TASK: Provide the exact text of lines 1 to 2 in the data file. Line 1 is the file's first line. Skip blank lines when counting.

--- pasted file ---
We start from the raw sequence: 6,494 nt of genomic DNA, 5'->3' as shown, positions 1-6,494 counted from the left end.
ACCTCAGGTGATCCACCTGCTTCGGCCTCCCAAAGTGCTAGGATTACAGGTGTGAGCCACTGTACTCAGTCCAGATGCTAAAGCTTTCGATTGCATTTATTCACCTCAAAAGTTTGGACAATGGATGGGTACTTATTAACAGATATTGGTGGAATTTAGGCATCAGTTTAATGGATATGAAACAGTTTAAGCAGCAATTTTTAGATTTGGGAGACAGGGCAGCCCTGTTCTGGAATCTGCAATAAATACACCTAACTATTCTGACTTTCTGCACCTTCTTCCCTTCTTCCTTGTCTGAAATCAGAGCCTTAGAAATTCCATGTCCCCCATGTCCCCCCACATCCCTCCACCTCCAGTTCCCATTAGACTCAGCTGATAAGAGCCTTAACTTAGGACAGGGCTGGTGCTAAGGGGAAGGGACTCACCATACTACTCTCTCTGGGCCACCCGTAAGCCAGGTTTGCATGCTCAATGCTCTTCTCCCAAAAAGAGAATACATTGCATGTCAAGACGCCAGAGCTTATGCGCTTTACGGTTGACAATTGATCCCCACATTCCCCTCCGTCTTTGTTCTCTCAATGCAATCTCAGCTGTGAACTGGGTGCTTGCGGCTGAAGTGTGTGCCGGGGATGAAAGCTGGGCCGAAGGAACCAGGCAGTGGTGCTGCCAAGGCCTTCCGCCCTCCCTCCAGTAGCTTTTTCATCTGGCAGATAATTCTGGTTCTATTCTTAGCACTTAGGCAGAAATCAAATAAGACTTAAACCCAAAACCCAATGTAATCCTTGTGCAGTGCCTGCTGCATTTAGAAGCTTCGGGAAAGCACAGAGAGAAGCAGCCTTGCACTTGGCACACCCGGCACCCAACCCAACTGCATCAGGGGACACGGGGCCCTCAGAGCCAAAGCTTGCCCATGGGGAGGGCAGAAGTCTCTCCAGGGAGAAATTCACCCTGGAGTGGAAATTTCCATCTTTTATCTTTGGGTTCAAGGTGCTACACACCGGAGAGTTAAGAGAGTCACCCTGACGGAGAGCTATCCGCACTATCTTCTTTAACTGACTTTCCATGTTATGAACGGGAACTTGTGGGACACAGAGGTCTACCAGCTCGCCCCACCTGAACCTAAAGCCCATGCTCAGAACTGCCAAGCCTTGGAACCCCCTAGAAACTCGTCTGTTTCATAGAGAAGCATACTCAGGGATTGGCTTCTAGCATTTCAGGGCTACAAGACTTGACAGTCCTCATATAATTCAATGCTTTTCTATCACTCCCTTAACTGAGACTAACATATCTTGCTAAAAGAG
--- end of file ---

We start from the raw sequence: 6,494 nt of genomic DNA, 5'->3' as shown, positions 1-6,494 counted from the left end.
ACCTCAGGTGATCCACCTGCTTCGGCCTCCCAAAGTGCTAGGATTACAGGTGTGAGCCACTGTACTCAGTCCAGATGCTAAAGCTTTCGATTGCATTTATTCACCTCAAAAGTTTGGACAATGGATGGGTACTTATTAACAGATATTGGTGGAATTTAGGCATCAGTTTAATGGATATGAAACAGTTTAAGCAGCAATTTTTAGATTTGGGAGACAGGGCAGCCCTGTTCTGGAATCTGCAATAAATACACCTAACTATTCTGACTTTCTGCACCTTCTTCCCTTCTTCCTTGTCTGAAATCAGAGCCTTAGAAATTCCATGTCCCCCATGTCCCCCCACATCCCTCCACCTCCAGTTCCCATTAGACTCAGCTGATAAGAGCCTTAACTTAGGACAGGGCTGGTGCTAAGGGGAAGGGACTCACCATACTACTCTCTCTGGGCCACCCGTAAGCCAGGTTTGCATGCTCAATGCTCTTCTCCCAAAAAGAGAATACATTGCATGTCAAGACGCCAGAGCTTATGCGCTTTACGGTTGACAATTGATCCCCACATTCCCCTCCGTCTTTGTTCTCTCAATGCAATCTCAGCTGTGAACTGGGTGCTTGCGGCTGAAGTGTGTGCCGGGGATGAAAGCTGGGCCGAAGGAACCAGGCAGTGGTGCTGCCAAGGCCTTCCGCCCTCCCTCCAGTAGCTTTTTCATCTGGCAGATAATTCTGGTTCTATTCTTAGCACTTAGGCAGAAATCAAATAAGACTTAAACCCAAAACCCAATGTAATCCTTGTGCAGTGCCTGCTGCATTTAGAAGCTTCGGGAAAGCACAGAGAGAAGCAGCCTTGCACTTGGCACACCCGGCACCCAACCCAACTGCATCAGGGGACACGGGGCCCTCAGAGCCAAAGCTTGCCCATGGGGAGGGCAGAAGTCTCTCCAGGGAGAAATTCACCCTGGAGTGGAAATTTCCATCTTTTATCTTTGGGTTCAAGGTGCTACACACCGGAGAGTTAAGAGAGTCACCCTGACGGAGAGCTATCCGCACTATCTTCTTTAACTGACTTTCCATGTTATGAACGGGAACTTGTGGGACACAGAGGTCTACCAGCTCGCCCCACCTGAACCTAAAGCCCATGCTCAGAACTGCCAAGCCTTGGAACCCCCTAGAAACTCGTCTGTTTCATAGAGAAGCATACTCAGGGATTGGCTTCTAGCATTTCAGGGCTACAAGACTTGACAGTCCTCATATAATTCAATGCTTTTCTATCACTCCCTTAACTGAGACTAACATATCTTGCTAAAAGAG